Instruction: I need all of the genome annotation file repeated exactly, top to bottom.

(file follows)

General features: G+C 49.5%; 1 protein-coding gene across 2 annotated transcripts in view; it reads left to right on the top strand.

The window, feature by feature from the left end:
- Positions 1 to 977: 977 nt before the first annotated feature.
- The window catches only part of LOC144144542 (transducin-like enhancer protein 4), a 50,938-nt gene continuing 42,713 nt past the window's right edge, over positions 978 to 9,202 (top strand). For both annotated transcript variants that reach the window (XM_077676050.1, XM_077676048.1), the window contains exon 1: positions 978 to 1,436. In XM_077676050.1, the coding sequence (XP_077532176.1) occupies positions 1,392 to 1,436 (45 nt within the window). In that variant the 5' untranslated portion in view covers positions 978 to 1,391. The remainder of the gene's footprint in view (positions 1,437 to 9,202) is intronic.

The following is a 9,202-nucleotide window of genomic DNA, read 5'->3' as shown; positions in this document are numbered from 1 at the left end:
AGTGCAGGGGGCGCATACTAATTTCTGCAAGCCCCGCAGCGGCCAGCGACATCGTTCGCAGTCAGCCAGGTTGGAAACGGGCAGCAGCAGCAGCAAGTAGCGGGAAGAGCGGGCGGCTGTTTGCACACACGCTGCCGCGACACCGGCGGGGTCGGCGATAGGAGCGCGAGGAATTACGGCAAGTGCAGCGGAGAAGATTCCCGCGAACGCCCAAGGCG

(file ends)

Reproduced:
General features: G+C 49.5%; 1 protein-coding gene across 2 annotated transcripts in view; it reads left to right on the top strand.

The window, feature by feature from the left end:
- Positions 1 to 977: 977 nt before the first annotated feature.
- The window catches only part of LOC144144542 (transducin-like enhancer protein 4), a 50,938-nt gene continuing 42,713 nt past the window's right edge, over positions 978 to 9,202 (top strand). For both annotated transcript variants that reach the window (XM_077676050.1, XM_077676048.1), the window contains exon 1: positions 978 to 1,436. In XM_077676050.1, the coding sequence (XP_077532176.1) occupies positions 1,392 to 1,436 (45 nt within the window). In that variant the 5' untranslated portion in view covers positions 978 to 1,391. The remainder of the gene's footprint in view (positions 1,437 to 9,202) is intronic.

The following is a 9,202-nucleotide window of genomic DNA, read 5'->3' as shown; positions in this document are numbered from 1 at the left end:
AGTGCAGGGGGCGCATACTAATTTCTGCAAGCCCCGCAGCGGCCAGCGACATCGTTCGCAGTCAGCCAGGTTGGAAACGGGCAGCAGCAGCAGCAAGTAGCGGGAAGAGCGGGCGGCTGTTTGCACACACGCTGCCGCGACACCGGCGGGGTCGGCGATAGGAGCGCGAGGAATTACGGCAAGTGCAGCGGAGAAGATTCCCGCGAACGCCCAAGGCG